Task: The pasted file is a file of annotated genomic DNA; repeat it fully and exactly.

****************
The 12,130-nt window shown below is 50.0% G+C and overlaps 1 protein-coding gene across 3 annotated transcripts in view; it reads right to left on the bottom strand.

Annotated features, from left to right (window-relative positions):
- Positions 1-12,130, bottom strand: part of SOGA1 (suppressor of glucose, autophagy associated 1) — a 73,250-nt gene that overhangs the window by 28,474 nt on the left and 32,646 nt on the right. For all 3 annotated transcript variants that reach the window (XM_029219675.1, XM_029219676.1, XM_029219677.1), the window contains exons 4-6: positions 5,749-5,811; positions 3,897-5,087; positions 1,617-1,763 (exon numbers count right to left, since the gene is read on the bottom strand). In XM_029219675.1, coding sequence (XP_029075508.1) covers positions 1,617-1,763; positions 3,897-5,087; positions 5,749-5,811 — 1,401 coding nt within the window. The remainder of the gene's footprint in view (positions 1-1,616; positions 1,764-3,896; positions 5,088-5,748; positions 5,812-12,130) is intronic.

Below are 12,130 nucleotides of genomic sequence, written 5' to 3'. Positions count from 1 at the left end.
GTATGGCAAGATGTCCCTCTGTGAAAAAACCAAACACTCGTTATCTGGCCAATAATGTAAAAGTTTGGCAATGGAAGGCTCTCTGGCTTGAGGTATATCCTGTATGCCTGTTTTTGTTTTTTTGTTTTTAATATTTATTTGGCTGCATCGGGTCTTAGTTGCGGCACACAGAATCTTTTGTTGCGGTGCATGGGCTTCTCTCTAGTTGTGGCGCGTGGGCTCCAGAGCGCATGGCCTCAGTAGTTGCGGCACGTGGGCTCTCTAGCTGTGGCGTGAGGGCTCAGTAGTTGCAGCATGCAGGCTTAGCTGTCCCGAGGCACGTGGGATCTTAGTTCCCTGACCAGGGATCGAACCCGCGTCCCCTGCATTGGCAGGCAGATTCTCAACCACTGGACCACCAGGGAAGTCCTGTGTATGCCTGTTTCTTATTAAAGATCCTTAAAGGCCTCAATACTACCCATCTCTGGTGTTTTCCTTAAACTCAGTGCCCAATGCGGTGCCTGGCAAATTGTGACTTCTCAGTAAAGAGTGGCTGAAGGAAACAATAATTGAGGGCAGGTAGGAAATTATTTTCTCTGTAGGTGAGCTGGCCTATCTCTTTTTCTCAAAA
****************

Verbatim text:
The 12,130-nt window shown below is 50.0% G+C and overlaps 1 protein-coding gene across 3 annotated transcripts in view; it reads right to left on the bottom strand.

Annotated features, from left to right (window-relative positions):
- Positions 1-12,130, bottom strand: part of SOGA1 (suppressor of glucose, autophagy associated 1) — a 73,250-nt gene that overhangs the window by 28,474 nt on the left and 32,646 nt on the right. For all 3 annotated transcript variants that reach the window (XM_029219675.1, XM_029219676.1, XM_029219677.1), the window contains exons 4-6: positions 5,749-5,811; positions 3,897-5,087; positions 1,617-1,763 (exon numbers count right to left, since the gene is read on the bottom strand). In XM_029219675.1, coding sequence (XP_029075508.1) covers positions 1,617-1,763; positions 3,897-5,087; positions 5,749-5,811 — 1,401 coding nt within the window. The remainder of the gene's footprint in view (positions 1-1,616; positions 1,764-3,896; positions 5,088-5,748; positions 5,812-12,130) is intronic.

Below are 12,130 nucleotides of genomic sequence, written 5' to 3'. Positions count from 1 at the left end.
GTATGGCAAGATGTCCCTCTGTGAAAAAACCAAACACTCGTTATCTGGCCAATAATGTAAAAGTTTGGCAATGGAAGGCTCTCTGGCTTGAGGTATATCCTGTATGCCTGTTTTTGTTTTTTTGTTTTTAATATTTATTTGGCTGCATCGGGTCTTAGTTGCGGCACACAGAATCTTTTGTTGCGGTGCATGGGCTTCTCTCTAGTTGTGGCGCGTGGGCTCCAGAGCGCATGGCCTCAGTAGTTGCGGCACGTGGGCTCTCTAGCTGTGGCGTGAGGGCTCAGTAGTTGCAGCATGCAGGCTTAGCTGTCCCGAGGCACGTGGGATCTTAGTTCCCTGACCAGGGATCGAACCCGCGTCCCCTGCATTGGCAGGCAGATTCTCAACCACTGGACCACCAGGGAAGTCCTGTGTATGCCTGTTTCTTATTAAAGATCCTTAAAGGCCTCAATACTACCCATCTCTGGTGTTTTCCTTAAACTCAGTGCCCAATGCGGTGCCTGGCAAATTGTGACTTCTCAGTAAAGAGTGGCTGAAGGAAACAATAATTGAGGGCAGGTAGGAAATTATTTTCTCTGTAGGTGAGCTGGCCTATCTCTTTTTCTCAAAA